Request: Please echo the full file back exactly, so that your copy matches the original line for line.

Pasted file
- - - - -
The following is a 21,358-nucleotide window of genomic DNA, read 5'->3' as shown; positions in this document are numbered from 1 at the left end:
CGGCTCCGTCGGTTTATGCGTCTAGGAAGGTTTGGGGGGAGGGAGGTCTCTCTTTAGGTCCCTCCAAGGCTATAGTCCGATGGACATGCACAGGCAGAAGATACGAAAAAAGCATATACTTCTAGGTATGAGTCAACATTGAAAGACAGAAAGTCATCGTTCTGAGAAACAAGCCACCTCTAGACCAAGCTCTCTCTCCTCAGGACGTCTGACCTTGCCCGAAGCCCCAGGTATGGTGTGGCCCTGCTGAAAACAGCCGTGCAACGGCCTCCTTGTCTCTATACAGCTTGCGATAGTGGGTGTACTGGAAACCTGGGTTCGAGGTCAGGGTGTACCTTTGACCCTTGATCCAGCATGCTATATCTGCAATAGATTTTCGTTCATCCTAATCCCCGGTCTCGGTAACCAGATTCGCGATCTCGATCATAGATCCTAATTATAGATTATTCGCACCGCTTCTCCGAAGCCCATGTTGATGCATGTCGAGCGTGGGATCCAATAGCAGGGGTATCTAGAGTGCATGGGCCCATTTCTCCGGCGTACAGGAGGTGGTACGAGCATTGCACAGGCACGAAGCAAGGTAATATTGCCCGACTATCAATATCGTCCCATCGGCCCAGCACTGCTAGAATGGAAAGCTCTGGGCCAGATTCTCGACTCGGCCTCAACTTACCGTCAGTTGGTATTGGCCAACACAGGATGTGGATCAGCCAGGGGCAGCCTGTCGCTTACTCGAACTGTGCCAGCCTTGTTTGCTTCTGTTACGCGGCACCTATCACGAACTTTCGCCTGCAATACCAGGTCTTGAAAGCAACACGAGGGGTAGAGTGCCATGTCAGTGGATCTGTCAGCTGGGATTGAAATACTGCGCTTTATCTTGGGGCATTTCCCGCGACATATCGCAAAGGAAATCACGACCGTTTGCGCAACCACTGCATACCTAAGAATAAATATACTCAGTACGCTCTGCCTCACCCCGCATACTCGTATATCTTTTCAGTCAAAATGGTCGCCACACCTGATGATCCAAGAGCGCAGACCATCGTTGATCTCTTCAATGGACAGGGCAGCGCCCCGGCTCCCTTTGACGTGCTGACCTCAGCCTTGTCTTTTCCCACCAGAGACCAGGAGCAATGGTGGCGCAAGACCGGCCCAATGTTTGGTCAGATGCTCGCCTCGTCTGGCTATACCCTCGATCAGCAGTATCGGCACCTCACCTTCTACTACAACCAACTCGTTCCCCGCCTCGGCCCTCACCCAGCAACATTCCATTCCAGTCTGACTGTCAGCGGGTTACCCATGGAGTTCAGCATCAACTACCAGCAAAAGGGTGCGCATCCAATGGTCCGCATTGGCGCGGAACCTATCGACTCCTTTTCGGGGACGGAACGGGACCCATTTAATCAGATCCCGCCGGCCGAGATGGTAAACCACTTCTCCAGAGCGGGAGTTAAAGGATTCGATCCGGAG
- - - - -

The following is a 21,358-nucleotide window of genomic DNA, read 5'->3' as shown; positions in this document are numbered from 1 at the left end:
CGGCTCCGTCGGTTTATGCGTCTAGGAAGGTTTGGGGGGAGGGAGGTCTCTCTTTAGGTCCCTCCAAGGCTATAGTCCGATGGACATGCACAGGCAGAAGATACGAAAAAAGCATATACTTCTAGGTATGAGTCAACATTGAAAGACAGAAAGTCATCGTTCTGAGAAACAAGCCACCTCTAGACCAAGCTCTCTCTCCTCAGGACGTCTGACCTTGCCCGAAGCCCCAGGTATGGTGTGGCCCTGCTGAAAACAGCCGTGCAACGGCCTCCTTGTCTCTATACAGCTTGCGATAGTGGGTGTACTGGAAACCTGGGTTCGAGGTCAGGGTGTACCTTTGACCCTTGATCCAGCATGCTATATCTGCAATAGATTTTCGTTCATCCTAATCCCCGGTCTCGGTAACCAGATTCGCGATCTCGATCATAGATCCTAATTATAGATTATTCGCACCGCTTCTCCGAAGCCCATGTTGATGCATGTCGAGCGTGGGATCCAATAGCAGGGGTATCTAGAGTGCATGGGCCCATTTCTCCGGCGTACAGGAGGTGGTACGAGCATTGCACAGGCACGAAGCAAGGTAATATTGCCCGACTATCAATATCGTCCCATCGGCCCAGCACTGCTAGAATGGAAAGCTCTGGGCCAGATTCTCGACTCGGCCTCAACTTACCGTCAGTTGGTATTGGCCAACACAGGATGTGGATCAGCCAGGGGCAGCCTGTCGCTTACTCGAACTGTGCCAGCCTTGTTTGCTTCTGTTACGCGGCACCTATCACGAACTTTCGCCTGCAATACCAGGTCTTGAAAGCAACACGAGGGGTAGAGTGCCATGTCAGTGGATCTGTCAGCTGGGATTGAAATACTGCGCTTTATCTTGGGGCATTTCCCGCGACATATCGCAAAGGAAATCACGACCGTTTGCGCAACCACTGCATACCTAAGAATAAATATACTCAGTACGCTCTGCCTCACCCCGCATACTCGTATATCTTTTCAGTCAAAATGGTCGCCACACCTGATGATCCAAGAGCGCAGACCATCGTTGATCTCTTCAATGGACAGGGCAGCGCCCCGGCTCCCTTTGACGTGCTGACCTCAGCCTTGTCTTTTCCCACCAGAGACCAGGAGCAATGGTGGCGCAAGACCGGCCCAATGTTTGGTCAGATGCTCGCCTCGTCTGGCTATACCCTCGATCAGCAGTATCGGCACCTCACCTTCTACTACAACCAACTCGTTCCCCGCCTCGGCCCTCACCCAGCAACATTCCATTCCAGTCTGACTGTCAGCGGGTTACCCATGGAGTTCAGCATCAACTACCAGCAAAAGGGTGCGCATCCAATGGTCCGCATTGGCGCGGAACCTATCGACTCCTTTTCGGGGACGGAACGGGACCCATTTAATCAGATCCCGCCGGCCGAGATGGTAAACCACTTCTCCAGAGCGGGAGTTAAAGGATTCGATCCGGAG